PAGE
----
How you can see Mars in Kingaroy
STARGRAZERS will be keeping an eye on the sky next Friday as Mars reaches its closest point to Earth in 20 years.
Kingaroy Observatory owner James Barclay said last time Mars was close was in 2003, when the planet reached its closest point to Earth in 60,000 years.
"You won't see Mars like this again for a very, very long time," he said.
Mars will be about 56 million kilometres from Earth on Friday July 27, compared to its furthest orbit point of 97 million kilometres.
The red planet's brightness is increasing each night and by July 27 Mars will outshine Jupiter by more than 33 per cent.
"The last six or seven years, the red planet has been ravaged with a dust storm, it's rare, but it happens," Mr Barclay said.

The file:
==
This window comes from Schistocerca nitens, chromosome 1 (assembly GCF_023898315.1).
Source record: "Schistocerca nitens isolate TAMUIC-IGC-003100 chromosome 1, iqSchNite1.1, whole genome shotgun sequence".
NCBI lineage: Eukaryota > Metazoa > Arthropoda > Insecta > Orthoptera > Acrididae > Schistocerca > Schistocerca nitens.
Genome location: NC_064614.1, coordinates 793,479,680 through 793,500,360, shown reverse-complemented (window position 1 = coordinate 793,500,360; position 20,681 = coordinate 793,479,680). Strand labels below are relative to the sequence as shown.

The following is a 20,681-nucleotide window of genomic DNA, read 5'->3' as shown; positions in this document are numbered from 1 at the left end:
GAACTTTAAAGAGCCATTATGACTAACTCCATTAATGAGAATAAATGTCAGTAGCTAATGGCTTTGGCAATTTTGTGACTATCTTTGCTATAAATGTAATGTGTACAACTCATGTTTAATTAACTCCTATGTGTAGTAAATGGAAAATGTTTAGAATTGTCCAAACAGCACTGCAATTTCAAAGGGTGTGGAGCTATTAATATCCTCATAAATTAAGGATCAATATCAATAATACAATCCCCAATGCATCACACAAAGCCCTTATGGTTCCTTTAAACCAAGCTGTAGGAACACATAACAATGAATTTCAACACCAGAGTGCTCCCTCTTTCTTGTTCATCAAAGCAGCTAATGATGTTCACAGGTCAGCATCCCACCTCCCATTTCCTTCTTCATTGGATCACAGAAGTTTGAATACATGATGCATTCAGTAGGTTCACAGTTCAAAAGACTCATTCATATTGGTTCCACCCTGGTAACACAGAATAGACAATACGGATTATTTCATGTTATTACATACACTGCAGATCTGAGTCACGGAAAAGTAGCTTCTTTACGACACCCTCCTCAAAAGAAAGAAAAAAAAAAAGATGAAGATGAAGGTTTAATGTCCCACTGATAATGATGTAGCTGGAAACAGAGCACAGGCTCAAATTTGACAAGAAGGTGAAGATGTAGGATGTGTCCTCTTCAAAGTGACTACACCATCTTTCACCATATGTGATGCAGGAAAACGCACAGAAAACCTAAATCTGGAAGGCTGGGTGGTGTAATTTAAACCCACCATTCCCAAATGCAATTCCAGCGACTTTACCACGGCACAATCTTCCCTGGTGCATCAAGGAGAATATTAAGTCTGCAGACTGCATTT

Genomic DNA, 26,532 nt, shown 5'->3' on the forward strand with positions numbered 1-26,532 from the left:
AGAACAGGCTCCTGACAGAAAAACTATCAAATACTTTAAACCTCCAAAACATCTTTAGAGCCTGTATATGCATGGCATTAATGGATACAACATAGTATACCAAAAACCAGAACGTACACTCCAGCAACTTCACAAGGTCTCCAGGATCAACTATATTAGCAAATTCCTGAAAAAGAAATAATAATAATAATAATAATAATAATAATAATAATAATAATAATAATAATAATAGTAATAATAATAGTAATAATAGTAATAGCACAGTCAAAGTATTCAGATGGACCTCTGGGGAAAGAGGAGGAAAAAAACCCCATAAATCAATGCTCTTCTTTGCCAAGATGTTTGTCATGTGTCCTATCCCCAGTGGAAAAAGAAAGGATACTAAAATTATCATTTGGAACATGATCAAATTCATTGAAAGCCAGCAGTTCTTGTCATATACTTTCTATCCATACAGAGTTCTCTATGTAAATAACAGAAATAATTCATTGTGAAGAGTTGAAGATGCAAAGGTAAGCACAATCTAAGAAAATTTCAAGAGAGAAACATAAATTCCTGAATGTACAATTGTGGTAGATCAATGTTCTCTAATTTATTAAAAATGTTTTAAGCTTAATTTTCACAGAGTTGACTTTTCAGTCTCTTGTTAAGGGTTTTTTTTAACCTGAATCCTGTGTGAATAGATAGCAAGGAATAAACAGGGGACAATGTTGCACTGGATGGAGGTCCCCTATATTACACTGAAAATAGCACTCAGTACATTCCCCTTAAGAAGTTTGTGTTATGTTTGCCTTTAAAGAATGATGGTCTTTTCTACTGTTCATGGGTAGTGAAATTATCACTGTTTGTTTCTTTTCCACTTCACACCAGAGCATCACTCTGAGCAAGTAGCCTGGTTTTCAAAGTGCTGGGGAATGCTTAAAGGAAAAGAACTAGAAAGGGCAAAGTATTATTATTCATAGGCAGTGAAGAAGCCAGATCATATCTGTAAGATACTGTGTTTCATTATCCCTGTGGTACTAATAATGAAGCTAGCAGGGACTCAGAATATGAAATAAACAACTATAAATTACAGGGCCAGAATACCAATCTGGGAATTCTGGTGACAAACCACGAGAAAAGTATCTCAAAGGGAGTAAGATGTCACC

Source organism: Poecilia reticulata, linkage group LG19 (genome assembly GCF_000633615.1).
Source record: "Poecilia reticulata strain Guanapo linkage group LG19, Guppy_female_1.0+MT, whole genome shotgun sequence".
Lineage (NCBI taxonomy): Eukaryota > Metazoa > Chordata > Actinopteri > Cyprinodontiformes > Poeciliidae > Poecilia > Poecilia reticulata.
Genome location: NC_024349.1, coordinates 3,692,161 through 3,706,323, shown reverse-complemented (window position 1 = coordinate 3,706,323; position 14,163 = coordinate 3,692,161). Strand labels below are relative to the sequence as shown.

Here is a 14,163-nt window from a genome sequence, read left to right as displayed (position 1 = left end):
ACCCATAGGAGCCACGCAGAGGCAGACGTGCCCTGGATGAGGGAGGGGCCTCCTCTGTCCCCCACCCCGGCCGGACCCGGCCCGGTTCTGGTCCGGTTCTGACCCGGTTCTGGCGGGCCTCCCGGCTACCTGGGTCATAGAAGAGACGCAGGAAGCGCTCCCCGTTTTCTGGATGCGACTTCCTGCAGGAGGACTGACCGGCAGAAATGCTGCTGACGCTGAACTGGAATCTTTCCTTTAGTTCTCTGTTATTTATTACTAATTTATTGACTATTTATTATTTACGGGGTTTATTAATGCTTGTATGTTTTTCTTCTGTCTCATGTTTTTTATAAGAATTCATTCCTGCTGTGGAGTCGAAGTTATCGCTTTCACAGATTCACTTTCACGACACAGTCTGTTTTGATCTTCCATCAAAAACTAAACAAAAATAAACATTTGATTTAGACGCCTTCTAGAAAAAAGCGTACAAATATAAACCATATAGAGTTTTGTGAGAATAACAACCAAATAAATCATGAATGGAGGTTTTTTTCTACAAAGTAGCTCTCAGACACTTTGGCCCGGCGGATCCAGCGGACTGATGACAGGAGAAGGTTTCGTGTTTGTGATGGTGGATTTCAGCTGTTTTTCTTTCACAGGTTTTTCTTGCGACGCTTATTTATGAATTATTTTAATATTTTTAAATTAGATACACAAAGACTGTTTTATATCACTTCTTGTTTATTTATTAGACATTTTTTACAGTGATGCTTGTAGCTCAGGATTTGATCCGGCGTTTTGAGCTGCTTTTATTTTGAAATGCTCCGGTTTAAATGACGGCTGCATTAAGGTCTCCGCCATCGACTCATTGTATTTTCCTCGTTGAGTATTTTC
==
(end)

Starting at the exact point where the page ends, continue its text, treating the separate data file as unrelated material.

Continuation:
He hopes it will settle to reveal the Martian landscape, however the storm will provide a rare, brighter view as the dust acts as a reflector.
"With Mars being so close there will be the chance of sighting the polar caps," Mr Barclay said.
The planet can only be properly viewed through large, powerful telescopes, as binoculars or small telescopes might only be able to see a small disk.
"All you'll see with the naked eye is a very bright 'star-like' object," he said.
Australia will be one of the prime positions to see it, as the planet is due to venture closer to the northern hemisphere in 12 months.
Kingaroy Observatory is holding special one-hour sessions on Friday night from 7pm to midnight to view three planets.
"This year we're so fortunate to have Jupiter, Mars and Saturn passing overhead," Mr Barclay said.
In the early hours of Saturday July 28 the moon will begin its blood moon phase into a total lunar eclipse.
The blood moon will be visible in the South Burnett for a short period, as it is predicted to appear at 5am near the western horizon before it is immersed in the pre-dawn light.